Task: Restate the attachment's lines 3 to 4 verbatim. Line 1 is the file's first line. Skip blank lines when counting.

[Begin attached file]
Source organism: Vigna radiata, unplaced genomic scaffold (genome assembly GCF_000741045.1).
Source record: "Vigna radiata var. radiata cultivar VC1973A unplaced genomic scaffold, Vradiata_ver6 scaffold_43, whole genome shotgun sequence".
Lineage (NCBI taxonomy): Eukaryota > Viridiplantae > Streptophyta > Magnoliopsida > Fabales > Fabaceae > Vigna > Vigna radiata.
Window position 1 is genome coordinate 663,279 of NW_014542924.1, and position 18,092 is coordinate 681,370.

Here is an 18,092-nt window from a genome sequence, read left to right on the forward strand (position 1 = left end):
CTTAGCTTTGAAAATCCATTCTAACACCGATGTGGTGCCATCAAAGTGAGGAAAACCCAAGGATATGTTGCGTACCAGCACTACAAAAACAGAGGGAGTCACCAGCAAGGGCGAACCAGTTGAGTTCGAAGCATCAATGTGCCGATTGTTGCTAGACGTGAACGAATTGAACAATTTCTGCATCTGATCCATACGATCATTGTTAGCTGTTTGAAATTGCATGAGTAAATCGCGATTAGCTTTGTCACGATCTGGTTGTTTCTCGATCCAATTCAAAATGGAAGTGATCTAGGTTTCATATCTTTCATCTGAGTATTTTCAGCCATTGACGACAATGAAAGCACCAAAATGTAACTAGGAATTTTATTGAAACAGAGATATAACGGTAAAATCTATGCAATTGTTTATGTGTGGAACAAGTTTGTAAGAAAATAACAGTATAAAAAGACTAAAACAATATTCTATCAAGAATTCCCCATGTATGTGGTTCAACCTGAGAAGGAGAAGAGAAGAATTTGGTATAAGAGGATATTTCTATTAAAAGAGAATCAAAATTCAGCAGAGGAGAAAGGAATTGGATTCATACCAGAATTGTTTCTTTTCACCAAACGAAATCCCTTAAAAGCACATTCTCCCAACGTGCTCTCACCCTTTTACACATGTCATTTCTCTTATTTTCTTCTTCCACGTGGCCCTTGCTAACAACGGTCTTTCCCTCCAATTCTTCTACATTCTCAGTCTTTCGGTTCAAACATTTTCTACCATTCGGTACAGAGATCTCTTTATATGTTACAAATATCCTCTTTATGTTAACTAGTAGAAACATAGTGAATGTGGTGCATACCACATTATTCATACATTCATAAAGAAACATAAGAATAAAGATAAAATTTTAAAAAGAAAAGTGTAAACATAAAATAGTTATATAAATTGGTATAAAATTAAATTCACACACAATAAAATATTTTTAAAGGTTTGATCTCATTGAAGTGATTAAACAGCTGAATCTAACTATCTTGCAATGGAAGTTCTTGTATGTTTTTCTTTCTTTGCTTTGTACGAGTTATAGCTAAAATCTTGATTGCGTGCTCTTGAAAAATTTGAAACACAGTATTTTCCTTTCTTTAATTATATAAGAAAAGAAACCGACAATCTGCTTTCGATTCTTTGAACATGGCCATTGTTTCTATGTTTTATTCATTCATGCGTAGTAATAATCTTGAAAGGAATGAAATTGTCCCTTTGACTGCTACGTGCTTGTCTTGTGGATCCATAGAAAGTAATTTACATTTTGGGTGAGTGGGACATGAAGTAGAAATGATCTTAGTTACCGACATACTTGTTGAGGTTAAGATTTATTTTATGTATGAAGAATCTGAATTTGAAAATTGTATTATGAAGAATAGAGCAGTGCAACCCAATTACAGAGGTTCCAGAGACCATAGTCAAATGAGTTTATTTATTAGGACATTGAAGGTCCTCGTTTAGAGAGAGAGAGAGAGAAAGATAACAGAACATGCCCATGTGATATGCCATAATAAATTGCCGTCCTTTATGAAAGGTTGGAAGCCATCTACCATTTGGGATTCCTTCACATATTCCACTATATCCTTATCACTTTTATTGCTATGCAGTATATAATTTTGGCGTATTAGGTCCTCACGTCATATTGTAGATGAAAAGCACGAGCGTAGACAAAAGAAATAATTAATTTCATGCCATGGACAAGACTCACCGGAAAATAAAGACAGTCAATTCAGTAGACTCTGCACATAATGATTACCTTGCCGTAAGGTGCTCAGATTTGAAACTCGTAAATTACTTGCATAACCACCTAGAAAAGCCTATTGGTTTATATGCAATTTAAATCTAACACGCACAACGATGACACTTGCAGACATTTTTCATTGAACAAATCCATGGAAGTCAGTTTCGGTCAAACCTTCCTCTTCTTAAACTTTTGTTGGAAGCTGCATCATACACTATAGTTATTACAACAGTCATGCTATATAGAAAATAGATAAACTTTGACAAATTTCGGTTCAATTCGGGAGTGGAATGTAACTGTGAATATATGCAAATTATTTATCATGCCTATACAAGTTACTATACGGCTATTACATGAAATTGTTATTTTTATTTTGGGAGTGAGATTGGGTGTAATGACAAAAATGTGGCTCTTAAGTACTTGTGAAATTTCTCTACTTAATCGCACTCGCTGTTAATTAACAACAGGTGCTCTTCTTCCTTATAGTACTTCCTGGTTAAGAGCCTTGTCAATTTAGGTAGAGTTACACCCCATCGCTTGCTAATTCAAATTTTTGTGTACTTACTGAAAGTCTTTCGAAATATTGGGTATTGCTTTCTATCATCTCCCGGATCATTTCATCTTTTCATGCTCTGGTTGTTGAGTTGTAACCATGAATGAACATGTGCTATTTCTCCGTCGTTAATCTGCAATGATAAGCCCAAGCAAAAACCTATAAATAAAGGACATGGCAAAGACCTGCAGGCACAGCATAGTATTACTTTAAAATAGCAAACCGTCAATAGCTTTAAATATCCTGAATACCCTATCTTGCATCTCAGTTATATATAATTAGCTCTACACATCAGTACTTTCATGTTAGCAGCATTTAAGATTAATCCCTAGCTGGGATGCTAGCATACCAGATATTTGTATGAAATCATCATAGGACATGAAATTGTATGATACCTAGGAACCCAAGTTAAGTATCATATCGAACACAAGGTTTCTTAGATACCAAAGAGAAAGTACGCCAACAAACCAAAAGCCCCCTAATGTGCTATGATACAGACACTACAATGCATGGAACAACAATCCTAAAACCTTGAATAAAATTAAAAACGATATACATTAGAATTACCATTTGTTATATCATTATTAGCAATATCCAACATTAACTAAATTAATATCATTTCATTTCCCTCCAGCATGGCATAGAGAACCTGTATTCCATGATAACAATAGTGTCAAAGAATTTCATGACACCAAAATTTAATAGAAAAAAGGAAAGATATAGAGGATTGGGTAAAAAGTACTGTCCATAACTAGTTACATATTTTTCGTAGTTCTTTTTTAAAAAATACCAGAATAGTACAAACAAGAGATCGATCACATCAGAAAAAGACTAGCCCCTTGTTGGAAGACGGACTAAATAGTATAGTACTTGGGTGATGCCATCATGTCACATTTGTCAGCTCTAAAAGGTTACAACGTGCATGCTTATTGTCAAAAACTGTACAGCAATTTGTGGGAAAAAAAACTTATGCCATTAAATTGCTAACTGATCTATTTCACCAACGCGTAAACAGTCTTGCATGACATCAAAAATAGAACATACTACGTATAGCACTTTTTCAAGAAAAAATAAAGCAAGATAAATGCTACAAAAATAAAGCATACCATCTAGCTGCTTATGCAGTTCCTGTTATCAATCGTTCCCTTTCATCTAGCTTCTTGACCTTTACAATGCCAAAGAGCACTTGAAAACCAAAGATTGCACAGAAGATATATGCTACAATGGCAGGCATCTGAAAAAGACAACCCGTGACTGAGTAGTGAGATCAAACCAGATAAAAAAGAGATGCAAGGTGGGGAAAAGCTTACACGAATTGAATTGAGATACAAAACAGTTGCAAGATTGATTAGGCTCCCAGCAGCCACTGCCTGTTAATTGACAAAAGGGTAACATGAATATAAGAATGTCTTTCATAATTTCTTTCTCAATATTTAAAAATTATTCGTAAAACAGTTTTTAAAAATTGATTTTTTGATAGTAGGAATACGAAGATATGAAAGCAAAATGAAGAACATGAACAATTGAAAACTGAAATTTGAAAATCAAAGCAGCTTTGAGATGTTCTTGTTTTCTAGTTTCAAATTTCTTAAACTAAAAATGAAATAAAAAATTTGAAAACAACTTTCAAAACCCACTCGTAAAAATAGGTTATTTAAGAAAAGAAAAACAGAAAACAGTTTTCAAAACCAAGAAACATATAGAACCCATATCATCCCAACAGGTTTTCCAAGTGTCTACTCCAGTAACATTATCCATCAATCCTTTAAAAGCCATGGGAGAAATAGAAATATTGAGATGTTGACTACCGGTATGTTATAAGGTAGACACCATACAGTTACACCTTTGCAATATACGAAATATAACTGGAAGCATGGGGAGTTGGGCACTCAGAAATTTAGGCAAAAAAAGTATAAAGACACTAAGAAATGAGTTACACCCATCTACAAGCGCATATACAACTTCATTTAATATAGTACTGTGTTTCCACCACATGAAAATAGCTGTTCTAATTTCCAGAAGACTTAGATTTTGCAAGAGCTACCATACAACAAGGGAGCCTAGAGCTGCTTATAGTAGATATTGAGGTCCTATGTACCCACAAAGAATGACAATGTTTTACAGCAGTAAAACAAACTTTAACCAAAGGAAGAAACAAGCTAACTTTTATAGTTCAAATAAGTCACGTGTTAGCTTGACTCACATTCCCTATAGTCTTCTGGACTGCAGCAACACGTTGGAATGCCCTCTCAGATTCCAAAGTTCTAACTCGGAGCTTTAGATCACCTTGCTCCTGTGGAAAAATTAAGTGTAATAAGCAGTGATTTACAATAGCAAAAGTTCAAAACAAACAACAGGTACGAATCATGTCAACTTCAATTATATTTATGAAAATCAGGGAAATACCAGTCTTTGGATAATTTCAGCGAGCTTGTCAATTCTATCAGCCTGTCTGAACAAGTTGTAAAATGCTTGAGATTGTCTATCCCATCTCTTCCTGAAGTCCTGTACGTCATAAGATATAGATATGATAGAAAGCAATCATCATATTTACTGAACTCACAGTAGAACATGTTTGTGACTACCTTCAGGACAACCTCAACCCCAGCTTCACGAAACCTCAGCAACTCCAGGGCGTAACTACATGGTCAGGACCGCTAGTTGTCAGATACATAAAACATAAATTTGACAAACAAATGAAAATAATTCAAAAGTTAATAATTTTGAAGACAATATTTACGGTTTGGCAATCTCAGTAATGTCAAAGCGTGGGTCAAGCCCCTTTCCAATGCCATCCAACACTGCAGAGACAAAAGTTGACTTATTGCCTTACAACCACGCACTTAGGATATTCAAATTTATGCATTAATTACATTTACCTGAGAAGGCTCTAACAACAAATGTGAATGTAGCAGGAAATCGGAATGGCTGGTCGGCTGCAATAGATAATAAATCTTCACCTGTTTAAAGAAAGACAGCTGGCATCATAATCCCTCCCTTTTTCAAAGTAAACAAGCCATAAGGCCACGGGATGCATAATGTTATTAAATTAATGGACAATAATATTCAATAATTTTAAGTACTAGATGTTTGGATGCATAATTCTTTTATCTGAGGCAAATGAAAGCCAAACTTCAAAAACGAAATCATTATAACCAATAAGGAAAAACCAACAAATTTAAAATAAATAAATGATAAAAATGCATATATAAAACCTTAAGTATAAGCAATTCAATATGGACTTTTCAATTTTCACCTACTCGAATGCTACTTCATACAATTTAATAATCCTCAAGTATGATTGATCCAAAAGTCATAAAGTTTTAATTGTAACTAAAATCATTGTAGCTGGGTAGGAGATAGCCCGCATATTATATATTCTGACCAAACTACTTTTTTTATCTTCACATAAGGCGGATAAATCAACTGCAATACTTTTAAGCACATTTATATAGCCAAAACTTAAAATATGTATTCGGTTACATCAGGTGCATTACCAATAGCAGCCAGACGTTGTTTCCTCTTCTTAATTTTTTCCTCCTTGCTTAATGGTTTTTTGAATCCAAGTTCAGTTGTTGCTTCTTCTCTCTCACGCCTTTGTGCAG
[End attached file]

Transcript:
Lineage (NCBI taxonomy): Eukaryota > Viridiplantae > Streptophyta > Magnoliopsida > Fabales > Fabaceae > Vigna > Vigna radiata.
Window position 1 is genome coordinate 663,279 of NW_014542924.1, and position 18,092 is coordinate 681,370.